We have historically had some strong single shows – Shagged Married Annoyed, My Dad Wrote a Porno, No Such Thing As A Fish, Happy Place – but I think there’s a real danger that new emerging shows will be drowned out, caught between the big UK broadcasters and US networks.

The podcast promotional space is also about to be put under even more pressure, sharing screen real estate with the subscription offerings in Apple and Spotify, and many of those promoted are likely to be value propositions – focusing on large, well-known channels, that unlock a series of shows.

Increasing Output

For anyone that’s wanting to build a real business around their audio output (rather than those extending their brand or are singularly talent-driven) I think it’s essential to work out how to put out a range of shows that reenforce each other and help grow an over-arching brand too. Looking at production outfits putting out disparate concepts without an umbrella that provides familiarity, I feel each launch ends up being the same roll of the dice about whether it catches the audience’s imagination or not.

The shortcut seems to be “lets find someone popular and give them a podcast”. Of course this can be something that works – there’s lots of talent-led successes – but what value does it really grow, and for whom? It is rare for talent to be truly collaborative. They need to be able to look after themselves and be able to take up opportunities that benefit their broader careers – that’s something that’s difficult to partner with. These shows also tend to have limited IP value – as the concept is built around the talent. You’ll always need them far more than they’ll need you.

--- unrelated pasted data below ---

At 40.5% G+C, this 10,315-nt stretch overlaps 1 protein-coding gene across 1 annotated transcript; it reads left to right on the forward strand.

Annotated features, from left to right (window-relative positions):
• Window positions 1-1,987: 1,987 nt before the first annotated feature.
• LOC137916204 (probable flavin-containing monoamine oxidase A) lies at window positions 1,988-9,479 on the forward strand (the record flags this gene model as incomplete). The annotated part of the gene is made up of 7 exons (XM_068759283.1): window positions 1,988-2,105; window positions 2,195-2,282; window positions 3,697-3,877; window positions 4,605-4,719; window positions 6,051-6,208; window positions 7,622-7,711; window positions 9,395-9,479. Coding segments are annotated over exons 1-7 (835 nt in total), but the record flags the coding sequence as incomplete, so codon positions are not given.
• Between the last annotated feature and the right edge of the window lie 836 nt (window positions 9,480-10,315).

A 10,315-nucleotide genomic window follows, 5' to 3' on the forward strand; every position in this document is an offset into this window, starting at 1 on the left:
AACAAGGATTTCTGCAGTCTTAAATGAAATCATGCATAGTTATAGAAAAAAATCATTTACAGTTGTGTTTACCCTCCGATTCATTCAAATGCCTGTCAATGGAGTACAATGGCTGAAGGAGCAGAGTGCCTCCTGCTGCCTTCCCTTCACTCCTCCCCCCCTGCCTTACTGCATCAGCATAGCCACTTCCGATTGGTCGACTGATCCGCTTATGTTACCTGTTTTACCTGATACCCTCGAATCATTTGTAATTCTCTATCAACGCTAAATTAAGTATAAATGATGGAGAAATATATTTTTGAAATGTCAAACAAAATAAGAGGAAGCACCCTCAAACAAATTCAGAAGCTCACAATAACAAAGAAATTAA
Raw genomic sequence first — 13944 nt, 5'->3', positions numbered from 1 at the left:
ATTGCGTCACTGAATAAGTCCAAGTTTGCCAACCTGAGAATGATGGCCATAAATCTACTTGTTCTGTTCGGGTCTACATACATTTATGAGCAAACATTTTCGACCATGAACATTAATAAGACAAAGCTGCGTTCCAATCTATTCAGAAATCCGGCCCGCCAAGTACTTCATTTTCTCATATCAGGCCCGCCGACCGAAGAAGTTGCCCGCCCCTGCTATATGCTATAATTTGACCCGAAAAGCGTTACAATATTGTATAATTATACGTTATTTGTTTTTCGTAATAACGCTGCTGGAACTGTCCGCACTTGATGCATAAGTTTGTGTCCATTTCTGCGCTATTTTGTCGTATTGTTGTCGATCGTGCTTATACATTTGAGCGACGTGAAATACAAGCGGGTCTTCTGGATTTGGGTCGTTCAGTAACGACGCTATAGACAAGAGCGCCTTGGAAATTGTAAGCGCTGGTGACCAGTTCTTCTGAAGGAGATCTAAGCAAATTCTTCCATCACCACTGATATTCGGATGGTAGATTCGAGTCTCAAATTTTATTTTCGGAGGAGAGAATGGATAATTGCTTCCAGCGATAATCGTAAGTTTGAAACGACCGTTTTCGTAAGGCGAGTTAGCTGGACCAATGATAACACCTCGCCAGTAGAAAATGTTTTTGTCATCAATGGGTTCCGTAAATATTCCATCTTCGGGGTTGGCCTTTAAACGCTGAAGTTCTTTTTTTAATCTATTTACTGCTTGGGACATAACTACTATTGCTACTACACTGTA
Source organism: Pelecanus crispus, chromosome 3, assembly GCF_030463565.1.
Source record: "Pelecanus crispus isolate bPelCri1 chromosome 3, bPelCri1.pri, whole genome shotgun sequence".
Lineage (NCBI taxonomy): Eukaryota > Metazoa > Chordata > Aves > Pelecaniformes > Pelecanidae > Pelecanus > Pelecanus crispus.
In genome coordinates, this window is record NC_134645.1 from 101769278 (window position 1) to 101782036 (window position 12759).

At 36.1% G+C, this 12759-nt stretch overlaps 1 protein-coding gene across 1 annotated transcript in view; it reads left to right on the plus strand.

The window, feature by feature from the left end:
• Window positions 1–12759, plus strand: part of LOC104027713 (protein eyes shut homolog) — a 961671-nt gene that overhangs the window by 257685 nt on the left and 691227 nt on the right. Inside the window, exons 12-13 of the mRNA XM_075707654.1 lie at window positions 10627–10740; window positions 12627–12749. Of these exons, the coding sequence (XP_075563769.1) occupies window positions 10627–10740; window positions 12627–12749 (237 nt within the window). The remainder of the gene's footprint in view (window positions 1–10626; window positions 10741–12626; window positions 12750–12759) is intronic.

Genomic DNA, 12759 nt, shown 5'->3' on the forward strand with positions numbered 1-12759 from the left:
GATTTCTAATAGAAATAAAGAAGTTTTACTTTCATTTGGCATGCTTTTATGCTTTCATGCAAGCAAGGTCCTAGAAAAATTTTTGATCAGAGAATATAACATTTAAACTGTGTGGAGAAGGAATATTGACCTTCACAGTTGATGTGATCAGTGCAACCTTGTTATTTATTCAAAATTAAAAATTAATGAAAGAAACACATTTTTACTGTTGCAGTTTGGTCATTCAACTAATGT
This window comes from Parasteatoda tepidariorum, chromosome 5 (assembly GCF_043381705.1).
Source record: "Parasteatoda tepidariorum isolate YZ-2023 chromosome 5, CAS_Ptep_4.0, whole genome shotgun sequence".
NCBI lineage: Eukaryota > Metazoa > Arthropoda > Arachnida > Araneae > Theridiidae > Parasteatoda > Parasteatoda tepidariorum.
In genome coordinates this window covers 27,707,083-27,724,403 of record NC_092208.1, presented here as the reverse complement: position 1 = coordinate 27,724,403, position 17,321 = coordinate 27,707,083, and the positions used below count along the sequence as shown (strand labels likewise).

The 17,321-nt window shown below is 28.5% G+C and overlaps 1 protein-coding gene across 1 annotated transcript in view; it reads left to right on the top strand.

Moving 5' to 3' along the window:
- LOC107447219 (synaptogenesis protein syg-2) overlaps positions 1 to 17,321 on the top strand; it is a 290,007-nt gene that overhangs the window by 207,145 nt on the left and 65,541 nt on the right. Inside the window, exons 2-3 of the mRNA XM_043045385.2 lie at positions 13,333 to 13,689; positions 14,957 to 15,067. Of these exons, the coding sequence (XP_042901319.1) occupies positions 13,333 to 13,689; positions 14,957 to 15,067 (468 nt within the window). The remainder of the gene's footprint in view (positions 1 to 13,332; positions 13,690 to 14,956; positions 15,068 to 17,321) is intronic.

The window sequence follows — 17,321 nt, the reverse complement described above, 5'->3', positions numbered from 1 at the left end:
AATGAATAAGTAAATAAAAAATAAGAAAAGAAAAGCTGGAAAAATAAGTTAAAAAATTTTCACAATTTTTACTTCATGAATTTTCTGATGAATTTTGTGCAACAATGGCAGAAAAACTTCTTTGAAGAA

The great thing about podcasting is that there’s low barriers to entry and anyone can get a show out there. Some of these will be brilliant, others less so. As a medium, audio is also very cost-effective to produce great work and it’s often a joy to work in. I wouldn’t want to discourage anyone from making anything.

But. As we enter this new phase the commercial realities and competition mean that for those trying to build businesses in this sector they surely have to recognise that to be successful they’ll need to change. Spraying and praying that content will work isn’t scalable when the people you’re competing with have strong, integrated, international businesses.

Building a successful show is more than just concentrating on what comes out of a speaker. For UK podcasts to grow, forming networks with complementary content, being laser-focused at serving groups of people or having marketing scale will be essential to ensure you’ve got a decent chance of being downloaded.

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It’s hard to argue with the power of networks

Apple’s New Subscription Podcast Features

We’ve talked about it a fair amount here over the past few months – the rumoured plan for Apple to introduce pay-options for podcasts in Apple Podcasts, and, well, it’s finally here. At the top of yesterday’s Keynote, Apple CEO Tim Cook dedicated 78 seconds to revealing the new features.